Taylor & Francis Group sends this release:
The Legacy of Selma
Fifty years have passed since the historic voting rights marches between Selma and Montgomery, but their legacy is ongoing. The fiftieth anniversary of the marches this year, as well as the recently released film Selma, offers us a chance to reflect on the lasting impact of the marches and the struggle that continues today.
Barbara Harris Combs, professor of Sociology and Southern Studies at the University of Mississippi, says, “...in light of demonstrations going on around the country incented by events like Ferguson, Missouri, [the marches]resonate with audiences today. The same civil unrest and racial discord at work fifty years ago persists now.”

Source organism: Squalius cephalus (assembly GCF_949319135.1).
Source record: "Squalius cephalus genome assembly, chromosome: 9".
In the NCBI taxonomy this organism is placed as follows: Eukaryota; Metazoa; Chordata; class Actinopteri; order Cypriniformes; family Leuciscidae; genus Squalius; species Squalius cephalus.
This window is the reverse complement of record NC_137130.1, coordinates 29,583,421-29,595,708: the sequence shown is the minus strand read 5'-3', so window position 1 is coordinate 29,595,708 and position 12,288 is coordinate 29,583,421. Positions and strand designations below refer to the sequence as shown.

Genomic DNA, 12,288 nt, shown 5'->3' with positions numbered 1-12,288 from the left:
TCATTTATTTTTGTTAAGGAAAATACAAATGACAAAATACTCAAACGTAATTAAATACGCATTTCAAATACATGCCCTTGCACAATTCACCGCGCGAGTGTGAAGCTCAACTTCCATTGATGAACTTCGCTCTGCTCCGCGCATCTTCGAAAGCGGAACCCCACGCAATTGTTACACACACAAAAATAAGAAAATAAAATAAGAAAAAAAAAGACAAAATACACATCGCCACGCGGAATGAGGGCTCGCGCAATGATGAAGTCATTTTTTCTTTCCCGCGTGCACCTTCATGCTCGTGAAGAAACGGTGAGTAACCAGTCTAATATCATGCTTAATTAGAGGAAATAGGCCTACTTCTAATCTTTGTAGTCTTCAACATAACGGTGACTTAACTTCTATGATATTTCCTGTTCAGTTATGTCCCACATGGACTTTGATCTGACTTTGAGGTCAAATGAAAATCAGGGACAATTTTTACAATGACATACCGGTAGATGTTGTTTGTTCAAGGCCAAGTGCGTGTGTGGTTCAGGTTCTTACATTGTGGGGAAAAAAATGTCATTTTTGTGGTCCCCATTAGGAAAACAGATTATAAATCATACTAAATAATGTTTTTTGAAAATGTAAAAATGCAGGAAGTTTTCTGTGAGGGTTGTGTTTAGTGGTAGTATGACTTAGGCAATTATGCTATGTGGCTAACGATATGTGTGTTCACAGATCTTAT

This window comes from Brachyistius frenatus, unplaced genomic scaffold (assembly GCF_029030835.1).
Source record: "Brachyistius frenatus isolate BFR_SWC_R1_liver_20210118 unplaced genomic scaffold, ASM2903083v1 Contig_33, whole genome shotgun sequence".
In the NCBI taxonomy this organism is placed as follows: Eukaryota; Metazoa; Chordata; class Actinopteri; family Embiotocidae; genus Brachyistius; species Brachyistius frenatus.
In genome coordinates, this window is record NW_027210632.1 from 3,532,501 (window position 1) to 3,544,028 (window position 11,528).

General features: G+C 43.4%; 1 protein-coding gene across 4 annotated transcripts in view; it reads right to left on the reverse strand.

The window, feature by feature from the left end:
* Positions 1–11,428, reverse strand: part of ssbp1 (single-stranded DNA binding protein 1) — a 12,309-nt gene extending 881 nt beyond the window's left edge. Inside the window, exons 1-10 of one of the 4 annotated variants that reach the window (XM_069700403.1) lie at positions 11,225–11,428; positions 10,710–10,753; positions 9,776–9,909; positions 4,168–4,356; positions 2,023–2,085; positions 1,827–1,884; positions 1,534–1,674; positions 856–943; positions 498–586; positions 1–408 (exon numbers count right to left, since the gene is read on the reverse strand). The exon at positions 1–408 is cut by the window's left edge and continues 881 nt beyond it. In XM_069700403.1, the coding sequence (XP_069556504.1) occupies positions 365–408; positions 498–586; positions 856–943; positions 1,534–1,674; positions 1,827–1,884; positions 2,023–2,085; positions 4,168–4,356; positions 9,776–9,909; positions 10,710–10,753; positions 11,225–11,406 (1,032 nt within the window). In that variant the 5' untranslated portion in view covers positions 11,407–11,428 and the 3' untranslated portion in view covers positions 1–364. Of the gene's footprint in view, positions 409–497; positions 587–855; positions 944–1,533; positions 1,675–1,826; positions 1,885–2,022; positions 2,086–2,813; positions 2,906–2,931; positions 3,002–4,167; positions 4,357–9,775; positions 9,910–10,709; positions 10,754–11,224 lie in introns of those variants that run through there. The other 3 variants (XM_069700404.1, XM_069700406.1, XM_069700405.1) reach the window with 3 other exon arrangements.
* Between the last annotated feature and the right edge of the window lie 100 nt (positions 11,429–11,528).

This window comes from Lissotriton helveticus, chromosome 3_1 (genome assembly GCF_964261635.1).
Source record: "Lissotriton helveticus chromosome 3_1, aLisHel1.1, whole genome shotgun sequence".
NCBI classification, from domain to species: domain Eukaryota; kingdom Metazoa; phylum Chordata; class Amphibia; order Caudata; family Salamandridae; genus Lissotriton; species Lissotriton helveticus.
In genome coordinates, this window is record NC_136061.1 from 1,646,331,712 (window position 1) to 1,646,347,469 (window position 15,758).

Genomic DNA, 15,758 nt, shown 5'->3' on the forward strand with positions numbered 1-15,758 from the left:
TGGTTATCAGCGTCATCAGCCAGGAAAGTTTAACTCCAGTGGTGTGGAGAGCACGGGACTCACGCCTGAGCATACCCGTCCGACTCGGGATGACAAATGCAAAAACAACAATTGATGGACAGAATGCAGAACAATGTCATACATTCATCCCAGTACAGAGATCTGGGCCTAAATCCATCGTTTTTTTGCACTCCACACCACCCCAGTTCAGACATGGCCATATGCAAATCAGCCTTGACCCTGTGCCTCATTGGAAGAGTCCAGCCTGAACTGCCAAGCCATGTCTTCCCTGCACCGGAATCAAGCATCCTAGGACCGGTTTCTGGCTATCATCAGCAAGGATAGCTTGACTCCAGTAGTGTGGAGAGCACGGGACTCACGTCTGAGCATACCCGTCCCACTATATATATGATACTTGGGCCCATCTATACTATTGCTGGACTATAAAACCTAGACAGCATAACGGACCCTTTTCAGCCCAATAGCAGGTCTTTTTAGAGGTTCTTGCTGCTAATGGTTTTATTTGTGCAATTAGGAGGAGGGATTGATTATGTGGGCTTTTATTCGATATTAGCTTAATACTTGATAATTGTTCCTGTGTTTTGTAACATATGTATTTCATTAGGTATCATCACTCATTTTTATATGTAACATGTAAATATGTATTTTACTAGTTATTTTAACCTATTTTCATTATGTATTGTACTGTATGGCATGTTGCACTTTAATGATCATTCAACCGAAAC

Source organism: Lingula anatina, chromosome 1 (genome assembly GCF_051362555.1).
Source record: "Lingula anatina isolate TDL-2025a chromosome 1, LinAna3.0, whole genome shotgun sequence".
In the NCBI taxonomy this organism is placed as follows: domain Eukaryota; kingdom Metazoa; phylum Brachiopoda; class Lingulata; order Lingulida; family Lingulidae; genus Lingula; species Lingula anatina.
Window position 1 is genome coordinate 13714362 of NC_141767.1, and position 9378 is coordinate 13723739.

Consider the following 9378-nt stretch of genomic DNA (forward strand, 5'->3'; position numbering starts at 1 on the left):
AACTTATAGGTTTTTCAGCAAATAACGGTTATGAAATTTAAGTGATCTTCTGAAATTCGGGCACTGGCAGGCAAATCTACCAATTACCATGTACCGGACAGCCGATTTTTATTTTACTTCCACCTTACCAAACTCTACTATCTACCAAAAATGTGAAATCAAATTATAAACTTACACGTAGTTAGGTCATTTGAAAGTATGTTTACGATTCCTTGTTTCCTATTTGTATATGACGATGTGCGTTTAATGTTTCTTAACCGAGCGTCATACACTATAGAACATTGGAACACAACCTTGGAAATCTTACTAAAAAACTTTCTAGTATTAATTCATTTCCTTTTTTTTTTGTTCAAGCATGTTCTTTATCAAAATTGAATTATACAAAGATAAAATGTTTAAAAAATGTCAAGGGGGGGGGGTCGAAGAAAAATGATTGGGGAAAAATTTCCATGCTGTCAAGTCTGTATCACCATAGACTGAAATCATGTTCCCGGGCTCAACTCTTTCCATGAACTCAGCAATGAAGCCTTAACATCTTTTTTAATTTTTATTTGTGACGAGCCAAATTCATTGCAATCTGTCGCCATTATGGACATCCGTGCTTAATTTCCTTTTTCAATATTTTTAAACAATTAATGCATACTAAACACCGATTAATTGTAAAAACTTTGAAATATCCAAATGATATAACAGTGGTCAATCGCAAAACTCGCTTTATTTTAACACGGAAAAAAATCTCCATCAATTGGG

Combs’ book, From Selma to Montgomery: The Long March to Freedom chronicles the marches, placing them in the context of the long Civil Rights Movement, and considers the legacy of the Voting Rights Act of 1965, drawing parallels with contemporary issues of enfranchisement.
Combs says, “The unrest of today is largely unresolved unrest from the past. As a result, we can learn from the Selma story. From Selma to Montgomery offers some of those lessons and it gives insight into the process of social change. Global scale transformation can be started by a few change agents and then sustained on a large scale when their message is carried to the many. I believe this story can be instructive in showing the way.”
To learn more about From Selma to Montgomery, please visit: http://bit.ly/15C8nJ1.